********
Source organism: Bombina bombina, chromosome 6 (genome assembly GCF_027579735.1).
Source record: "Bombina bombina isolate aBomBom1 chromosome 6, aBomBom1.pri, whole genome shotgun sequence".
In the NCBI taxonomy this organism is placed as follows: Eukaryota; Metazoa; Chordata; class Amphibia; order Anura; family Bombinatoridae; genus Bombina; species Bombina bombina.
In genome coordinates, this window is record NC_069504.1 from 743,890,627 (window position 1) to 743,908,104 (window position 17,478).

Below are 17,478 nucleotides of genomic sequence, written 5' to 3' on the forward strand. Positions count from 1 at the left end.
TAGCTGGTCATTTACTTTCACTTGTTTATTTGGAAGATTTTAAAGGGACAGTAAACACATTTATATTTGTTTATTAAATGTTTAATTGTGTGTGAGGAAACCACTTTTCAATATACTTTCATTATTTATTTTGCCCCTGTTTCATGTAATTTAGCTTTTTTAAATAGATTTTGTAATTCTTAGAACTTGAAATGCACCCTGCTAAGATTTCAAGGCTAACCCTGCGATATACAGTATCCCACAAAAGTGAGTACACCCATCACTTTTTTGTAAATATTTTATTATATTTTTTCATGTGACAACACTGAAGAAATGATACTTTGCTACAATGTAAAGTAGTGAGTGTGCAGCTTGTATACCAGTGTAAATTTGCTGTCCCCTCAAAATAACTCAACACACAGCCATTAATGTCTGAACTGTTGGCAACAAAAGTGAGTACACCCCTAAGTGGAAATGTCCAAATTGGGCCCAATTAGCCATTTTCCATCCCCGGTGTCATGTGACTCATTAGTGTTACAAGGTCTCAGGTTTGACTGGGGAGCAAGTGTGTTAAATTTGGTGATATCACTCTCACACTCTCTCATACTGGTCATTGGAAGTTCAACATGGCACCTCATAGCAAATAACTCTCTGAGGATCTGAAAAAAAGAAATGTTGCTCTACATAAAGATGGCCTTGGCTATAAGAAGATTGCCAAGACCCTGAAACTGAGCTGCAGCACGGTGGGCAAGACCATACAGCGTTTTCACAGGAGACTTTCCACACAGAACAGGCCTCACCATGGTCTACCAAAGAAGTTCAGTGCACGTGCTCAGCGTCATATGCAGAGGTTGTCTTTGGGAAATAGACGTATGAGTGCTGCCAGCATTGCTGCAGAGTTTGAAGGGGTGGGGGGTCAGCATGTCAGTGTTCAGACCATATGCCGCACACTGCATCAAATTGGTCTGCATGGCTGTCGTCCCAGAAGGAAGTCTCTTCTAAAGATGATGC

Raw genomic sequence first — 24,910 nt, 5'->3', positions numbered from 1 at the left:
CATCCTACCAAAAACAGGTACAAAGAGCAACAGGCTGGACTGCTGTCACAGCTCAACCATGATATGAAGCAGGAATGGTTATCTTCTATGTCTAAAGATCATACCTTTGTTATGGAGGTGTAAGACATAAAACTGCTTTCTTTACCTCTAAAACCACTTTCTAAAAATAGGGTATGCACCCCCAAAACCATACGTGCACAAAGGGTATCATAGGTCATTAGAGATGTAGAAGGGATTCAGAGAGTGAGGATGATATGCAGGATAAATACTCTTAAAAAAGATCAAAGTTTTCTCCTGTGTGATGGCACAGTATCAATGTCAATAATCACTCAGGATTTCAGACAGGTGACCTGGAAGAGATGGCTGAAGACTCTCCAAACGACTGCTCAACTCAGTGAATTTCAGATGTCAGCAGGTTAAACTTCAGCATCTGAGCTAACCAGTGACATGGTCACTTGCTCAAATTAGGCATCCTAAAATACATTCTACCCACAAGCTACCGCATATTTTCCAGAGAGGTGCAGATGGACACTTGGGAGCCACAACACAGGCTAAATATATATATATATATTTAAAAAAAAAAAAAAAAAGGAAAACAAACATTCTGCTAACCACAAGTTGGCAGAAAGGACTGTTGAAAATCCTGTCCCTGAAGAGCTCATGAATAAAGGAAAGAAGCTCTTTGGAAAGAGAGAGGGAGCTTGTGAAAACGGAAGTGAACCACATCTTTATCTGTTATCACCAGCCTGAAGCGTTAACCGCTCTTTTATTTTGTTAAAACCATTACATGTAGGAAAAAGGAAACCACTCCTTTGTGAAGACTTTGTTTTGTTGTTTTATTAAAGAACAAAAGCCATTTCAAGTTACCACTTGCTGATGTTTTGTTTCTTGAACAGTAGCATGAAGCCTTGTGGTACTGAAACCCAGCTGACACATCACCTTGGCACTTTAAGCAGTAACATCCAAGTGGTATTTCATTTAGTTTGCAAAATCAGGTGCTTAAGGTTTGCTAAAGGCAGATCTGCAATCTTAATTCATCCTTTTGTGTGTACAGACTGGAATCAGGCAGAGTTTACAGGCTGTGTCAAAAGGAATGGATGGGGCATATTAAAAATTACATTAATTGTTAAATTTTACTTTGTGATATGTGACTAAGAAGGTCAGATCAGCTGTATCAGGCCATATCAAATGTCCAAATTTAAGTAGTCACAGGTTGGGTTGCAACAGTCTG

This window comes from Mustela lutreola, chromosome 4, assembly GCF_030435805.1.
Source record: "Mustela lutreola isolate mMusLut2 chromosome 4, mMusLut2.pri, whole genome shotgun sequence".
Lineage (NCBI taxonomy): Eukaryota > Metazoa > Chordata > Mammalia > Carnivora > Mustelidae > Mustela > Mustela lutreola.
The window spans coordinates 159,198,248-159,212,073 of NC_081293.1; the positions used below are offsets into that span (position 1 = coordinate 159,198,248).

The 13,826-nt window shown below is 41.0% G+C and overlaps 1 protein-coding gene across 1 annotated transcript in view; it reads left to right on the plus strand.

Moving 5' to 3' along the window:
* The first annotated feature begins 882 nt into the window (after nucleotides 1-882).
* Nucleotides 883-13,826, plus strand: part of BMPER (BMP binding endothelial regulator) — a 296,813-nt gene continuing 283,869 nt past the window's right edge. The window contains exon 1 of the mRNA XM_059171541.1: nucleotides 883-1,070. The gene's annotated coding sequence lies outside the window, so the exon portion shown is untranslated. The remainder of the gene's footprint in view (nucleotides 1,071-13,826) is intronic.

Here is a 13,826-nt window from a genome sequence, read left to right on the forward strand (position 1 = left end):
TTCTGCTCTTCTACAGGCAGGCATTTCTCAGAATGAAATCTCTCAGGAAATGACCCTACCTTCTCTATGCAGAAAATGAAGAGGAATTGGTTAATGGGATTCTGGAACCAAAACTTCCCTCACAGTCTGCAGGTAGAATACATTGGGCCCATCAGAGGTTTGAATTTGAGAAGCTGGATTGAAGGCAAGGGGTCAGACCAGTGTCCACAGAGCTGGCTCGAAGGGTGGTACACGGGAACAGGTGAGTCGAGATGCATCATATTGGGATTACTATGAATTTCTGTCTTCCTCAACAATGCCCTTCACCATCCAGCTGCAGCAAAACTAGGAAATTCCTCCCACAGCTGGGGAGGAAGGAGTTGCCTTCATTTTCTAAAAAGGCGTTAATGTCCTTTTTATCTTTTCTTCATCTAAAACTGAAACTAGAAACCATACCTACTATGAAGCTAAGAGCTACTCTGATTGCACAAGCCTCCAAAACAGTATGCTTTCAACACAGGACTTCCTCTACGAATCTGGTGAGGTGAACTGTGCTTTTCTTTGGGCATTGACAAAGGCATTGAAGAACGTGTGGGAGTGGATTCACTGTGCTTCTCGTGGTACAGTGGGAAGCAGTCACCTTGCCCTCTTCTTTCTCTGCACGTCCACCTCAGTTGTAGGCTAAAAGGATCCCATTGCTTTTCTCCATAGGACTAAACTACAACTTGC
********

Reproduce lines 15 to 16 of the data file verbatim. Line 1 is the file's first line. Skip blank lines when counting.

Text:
* The first annotated feature begins 882 nt into the window (after nucleotides 1-882).
* Nucleotides 883-13,826, plus strand: part of BMPER (BMP binding endothelial regulator) — a 296,813-nt gene continuing 283,869 nt past the window's right edge. The window contains exon 1 of the mRNA XM_059171541.1: nucleotides 883-1,070. The gene's annotated coding sequence lies outside the window, so the exon portion shown is untranslated. The remainder of the gene's footprint in view (nucleotides 1,071-13,826) is intronic.